In any event, Johnson did notify Foulds of her disability and made what may be construed as an indirect request for accommodation, her doctor's letter recommending an indefinite leave. She also telephoned on March 16 to inform Foulds of her two doctor's appointments. As the district court held, an indefinite leave of absence is neither an "accommodation," because it does not "enable a disabled individual to work," nor "reasonable," because the cost to the employer is so clearly disproportionate to the benefit. Vande Zande v. State of Wis. Dept. of Admin., 44 F.3d 538, 542 (7th Cir. 1995). A reasonable accommodation is not a guarantee of continued employment; it is an adaptation of work requirements designed to enable the employee to do her job and do it at reasonable cost. Requiring an employer to hold a position open for an indefinite period would accomplish neither.
The district court reasoned that it was implicit in the physician's recommendation of an indefinite leave that Johnson was incapable of working, with or without accommodation. As the district court concluded, " [s]uch a request is not a request for a reasonable accommodation, but rather an admission that the plaintiff cannot perform the essential functions of her job, either now or in the immediate future." It is not clear, however, that the doctor's recommendation of an indefinite leave can be taken as a admission that Johnson was incapable of performing the essential functions of her job. Indefinite leave may have merely been the doctor's opinion as to Johnson's best (as opposed to only) option from a therapeutic standpoint.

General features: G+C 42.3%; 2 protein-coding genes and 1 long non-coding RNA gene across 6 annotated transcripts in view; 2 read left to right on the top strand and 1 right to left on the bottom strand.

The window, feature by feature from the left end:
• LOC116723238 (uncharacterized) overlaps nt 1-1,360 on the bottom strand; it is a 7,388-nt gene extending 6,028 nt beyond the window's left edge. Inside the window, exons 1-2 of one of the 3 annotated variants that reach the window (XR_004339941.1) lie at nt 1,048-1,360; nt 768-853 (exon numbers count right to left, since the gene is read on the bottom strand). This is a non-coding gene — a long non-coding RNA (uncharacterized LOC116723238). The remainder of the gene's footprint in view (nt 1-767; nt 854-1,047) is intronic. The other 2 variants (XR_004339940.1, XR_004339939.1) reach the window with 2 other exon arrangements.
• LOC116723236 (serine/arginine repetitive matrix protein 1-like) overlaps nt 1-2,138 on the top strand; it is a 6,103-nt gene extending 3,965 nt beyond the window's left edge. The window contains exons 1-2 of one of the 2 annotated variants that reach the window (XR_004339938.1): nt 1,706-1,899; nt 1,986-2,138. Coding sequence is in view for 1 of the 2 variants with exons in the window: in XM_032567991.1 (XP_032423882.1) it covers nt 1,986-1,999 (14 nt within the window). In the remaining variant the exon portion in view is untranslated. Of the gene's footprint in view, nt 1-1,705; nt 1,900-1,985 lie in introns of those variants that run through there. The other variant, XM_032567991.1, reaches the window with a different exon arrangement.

But Johnson's claim fails all the same, for a reason developed at oral argument. In its opinion, the district court intimated doubts as to Johnson's candor, noting that her amended complaint added studiously vague allegations as to what, for example, would have been a reasonable accommodation, while deleting potentially damaging facts concerning the nature of the accommodation request and omitting any reference to Johnson's abrupt cessation of work. This lack of focus persists in her appellate brief, which virtually ignores the grounds of the district court's decision. When pressed at argument, Johnson could propose but one specific "reasonable accommodation": that she be allowed to work at home. Not only is it doubtful that an executive secretary could perform her essential job functions at home, but we have stated as a matter of law that working at home is not a reasonable accommodation. Vande Zande, 44 F.3d at 544-45. We have yet to see an exception to this rule, and Johnson ignored Vande Zande even after Foulds cited it. Thus she has not made the case for an exception and is fatally bound by her concession.
After an examination of the briefs and the record, we have concluded that oral argument is unncesssary; accordingly, the appeal is submitted on the briefs and the record. See Fed. R. App. P. 34(a); Cir.R. 34(f)